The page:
Fruitman emphasises that a balancing act has been necessary in growing the firm. It is critically important to avoid taking fickle money: "You bring in lots of outside money, revenue stream goes up, you take on lots of new staff; then outside investors change their mind and pull their money, and you're left with big overheads." He notes that Loeb Partners has a very good group of long-term investors. He also says that growing too rapidly can dilute returns. One reason Loeb Partners always grew very slowly, he says, was that the family and AIG were in the fund for the returns, and they did not want to do anything that would jeopardise its returns.

The Loeb Arbitrage Fund, which started off focused on merger arbitrage, has since morphed into a true multistrategy product, migrating between merger arbitrage, distressed, event-driven and value strategies, depending on where it finds the best opportunities.

Loeb Partners at present comprises some 60 people; about half are involved in the Arbitrage Fund, and the rest are involved in managing the family's assets, taxes, administration and other matters. The firm has a compensation system whereby a very generous portion of profits, without limit, goes to professionals on staff, says Fruitman.

Shaking up the old guard
Marc Landeau, 63, is the American-born and educated son of French parents. Before founding The Olympia Group, he built a successful career at Drexel Burnham Lambert (USA), where he was a first vice president before taking over the firm's Paris office as its managing director. In 1989, he started his own asset management business. "I realised that although I was running Drexel in Paris and was a very good broker, I wasn't a very good asset manager, so I started handing money to outside managers for myself and my family. Then I said, what's good for the goose is good for the gander, and that's when I started."

Olympia was among the first firms in France to offer hedge funds products, and it was difficult to win regulatory approval for his project, says Landeau. "At the time, wealthy people didn't invest in funds vehicles; those were for the lower income classes." High net worth investors, he says, had their money managed in a bespoke way by traditional shares and bonds. "So, first, a funds business was already something different. Then, going into alternatives, which we started in 1990, was unheard of."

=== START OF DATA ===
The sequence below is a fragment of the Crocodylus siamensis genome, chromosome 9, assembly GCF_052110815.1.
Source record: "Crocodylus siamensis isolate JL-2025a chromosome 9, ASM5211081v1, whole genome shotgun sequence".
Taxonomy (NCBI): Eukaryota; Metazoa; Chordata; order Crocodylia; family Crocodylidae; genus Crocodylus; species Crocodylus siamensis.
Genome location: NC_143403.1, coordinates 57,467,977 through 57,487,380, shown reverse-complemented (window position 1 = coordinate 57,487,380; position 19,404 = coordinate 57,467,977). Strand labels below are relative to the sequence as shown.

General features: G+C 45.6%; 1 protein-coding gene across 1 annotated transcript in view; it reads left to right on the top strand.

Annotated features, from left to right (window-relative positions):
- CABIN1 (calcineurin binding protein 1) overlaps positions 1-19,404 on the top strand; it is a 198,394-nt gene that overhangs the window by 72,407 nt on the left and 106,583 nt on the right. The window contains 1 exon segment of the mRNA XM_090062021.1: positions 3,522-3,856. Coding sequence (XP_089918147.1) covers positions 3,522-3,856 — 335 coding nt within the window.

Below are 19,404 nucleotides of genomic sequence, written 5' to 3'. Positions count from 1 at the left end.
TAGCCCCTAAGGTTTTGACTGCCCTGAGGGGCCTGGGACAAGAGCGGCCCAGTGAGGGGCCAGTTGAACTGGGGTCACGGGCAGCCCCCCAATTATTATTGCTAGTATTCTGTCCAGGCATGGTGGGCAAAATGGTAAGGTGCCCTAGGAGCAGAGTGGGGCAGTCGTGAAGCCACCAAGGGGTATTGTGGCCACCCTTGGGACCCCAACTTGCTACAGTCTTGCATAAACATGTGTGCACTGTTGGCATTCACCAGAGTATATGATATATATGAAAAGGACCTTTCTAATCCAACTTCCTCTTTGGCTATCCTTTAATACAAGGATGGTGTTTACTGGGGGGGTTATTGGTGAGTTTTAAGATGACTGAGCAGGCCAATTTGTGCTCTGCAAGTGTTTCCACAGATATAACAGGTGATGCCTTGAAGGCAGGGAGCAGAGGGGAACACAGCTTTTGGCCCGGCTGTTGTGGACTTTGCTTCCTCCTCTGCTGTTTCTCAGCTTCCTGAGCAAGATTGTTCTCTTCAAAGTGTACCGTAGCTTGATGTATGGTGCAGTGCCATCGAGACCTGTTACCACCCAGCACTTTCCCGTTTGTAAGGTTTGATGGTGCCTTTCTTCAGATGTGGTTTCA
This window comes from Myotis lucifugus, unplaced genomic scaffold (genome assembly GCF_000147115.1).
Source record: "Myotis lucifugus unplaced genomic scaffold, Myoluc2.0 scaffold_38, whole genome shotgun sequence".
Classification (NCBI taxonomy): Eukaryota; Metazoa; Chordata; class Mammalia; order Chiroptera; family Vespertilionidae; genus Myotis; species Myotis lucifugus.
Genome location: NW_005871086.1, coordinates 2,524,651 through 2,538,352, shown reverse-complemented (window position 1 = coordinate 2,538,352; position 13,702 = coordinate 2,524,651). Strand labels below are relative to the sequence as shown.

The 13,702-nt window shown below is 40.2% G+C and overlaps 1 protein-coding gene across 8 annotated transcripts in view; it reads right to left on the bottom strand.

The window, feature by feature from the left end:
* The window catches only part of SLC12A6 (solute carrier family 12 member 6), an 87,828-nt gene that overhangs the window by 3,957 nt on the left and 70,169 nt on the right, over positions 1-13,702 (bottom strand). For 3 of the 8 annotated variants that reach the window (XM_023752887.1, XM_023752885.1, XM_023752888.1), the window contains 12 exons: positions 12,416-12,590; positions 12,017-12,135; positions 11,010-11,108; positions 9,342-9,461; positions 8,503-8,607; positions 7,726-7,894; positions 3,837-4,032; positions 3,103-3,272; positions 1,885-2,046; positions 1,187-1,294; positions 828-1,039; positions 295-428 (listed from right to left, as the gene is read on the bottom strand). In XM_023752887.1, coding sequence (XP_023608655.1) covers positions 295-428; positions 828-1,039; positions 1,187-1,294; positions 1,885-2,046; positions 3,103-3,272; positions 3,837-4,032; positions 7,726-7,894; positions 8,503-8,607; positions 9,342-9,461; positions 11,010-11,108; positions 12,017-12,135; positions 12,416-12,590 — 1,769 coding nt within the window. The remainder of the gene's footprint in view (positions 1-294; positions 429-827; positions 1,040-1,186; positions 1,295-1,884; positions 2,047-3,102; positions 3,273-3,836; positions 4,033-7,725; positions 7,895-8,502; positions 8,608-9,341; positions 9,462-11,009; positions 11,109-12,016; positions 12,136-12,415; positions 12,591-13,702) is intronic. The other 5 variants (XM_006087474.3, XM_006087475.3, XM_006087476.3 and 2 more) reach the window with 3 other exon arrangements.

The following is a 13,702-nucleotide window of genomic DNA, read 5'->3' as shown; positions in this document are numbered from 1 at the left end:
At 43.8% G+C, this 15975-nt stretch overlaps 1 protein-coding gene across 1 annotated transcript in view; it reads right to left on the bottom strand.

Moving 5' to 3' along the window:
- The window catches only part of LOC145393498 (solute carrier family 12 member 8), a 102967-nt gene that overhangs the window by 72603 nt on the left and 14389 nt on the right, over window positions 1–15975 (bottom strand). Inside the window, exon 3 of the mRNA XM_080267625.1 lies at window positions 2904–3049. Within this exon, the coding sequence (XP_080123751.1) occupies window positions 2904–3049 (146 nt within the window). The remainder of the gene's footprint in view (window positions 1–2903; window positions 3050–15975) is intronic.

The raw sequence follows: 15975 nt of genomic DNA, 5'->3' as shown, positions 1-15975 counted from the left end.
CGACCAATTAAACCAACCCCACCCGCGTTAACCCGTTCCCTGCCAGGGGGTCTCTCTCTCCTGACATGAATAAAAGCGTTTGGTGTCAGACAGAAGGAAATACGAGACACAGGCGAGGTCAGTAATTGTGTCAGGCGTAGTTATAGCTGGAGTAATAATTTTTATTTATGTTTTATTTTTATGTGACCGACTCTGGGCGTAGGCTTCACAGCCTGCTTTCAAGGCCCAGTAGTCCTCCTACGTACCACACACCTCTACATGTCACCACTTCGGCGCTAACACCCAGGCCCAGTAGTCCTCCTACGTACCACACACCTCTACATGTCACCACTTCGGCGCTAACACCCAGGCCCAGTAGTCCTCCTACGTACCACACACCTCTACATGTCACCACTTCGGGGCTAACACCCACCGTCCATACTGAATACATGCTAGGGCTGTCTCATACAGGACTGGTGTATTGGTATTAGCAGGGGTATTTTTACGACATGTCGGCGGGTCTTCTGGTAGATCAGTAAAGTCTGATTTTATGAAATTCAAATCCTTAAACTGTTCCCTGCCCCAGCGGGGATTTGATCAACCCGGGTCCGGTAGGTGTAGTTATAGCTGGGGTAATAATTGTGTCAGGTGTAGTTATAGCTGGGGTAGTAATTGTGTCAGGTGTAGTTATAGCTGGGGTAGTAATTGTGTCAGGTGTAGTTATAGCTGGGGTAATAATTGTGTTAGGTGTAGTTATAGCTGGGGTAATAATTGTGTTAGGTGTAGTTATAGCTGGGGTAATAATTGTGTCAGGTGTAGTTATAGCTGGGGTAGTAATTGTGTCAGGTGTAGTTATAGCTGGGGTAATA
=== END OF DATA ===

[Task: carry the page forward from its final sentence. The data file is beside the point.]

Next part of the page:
In 1997, Landeau invited his brother-in-law, who held a senior position at a French private bank, to start a family office, another Anglo-Saxon institution unheard of in France. He says the family office today manages some $400 million for French entrepreneurial families.
Over the past 18 years, The Olympia Group has developed into a very healthy business with more than $5 billion under management, as funds have become an accepted investment vehicle in France and alternatives have entered the mainstream. The firm's product range of multimanager products includes diversified, thematic, customised and subadvisory portfolios. Its flagship Olympia Star I Fund of Funds has generated positive returns every calendar year since its inception in 1991. Today, the firm employs 81 people in Paris, London, Zurich, New York and Hong Kong.
About two years ago, Landeau started transitioning to other management. This presented a double problem. First, he had to offer his employees continuity. So far, he has brought on board a chairman and a professional from Bank Julius Bär to share CIO responsibilities on the fund management side, and he is looking for a chief executive to run the firm.

Second, he had to monetise what he'd spent 19 years building. Landeau says his options were to list, sell or go into partnership with someone who shared his objectives. Finding the first two options unpalatable, he and his colleagues decided to do a leveraged buyout themselves in conjunction with the Sagard Private Equity Fund, which is controlled by the Desmarais family of Montreal. "We leveraged up the company, and 79 out of 81 of the employees took shares with warrants. I kept 36% of the company, which was a little bit more than half of what I had before." Sagard took a 44% stake in the group.

For the moment, Olympia is paying down the debt, says Landeau. "When the debt is gone, these types of companies become unbelievably profitable." And after that? "I presume we'll do another LBO, but we may sell, it's too early to say."

Click here to read our web exclusive: Fred Fruitman, managing director at family office Loeb Partners, provides an intriguing account of how his office set up its own hedge fund to cater to the Loeb family's alternative investment needs.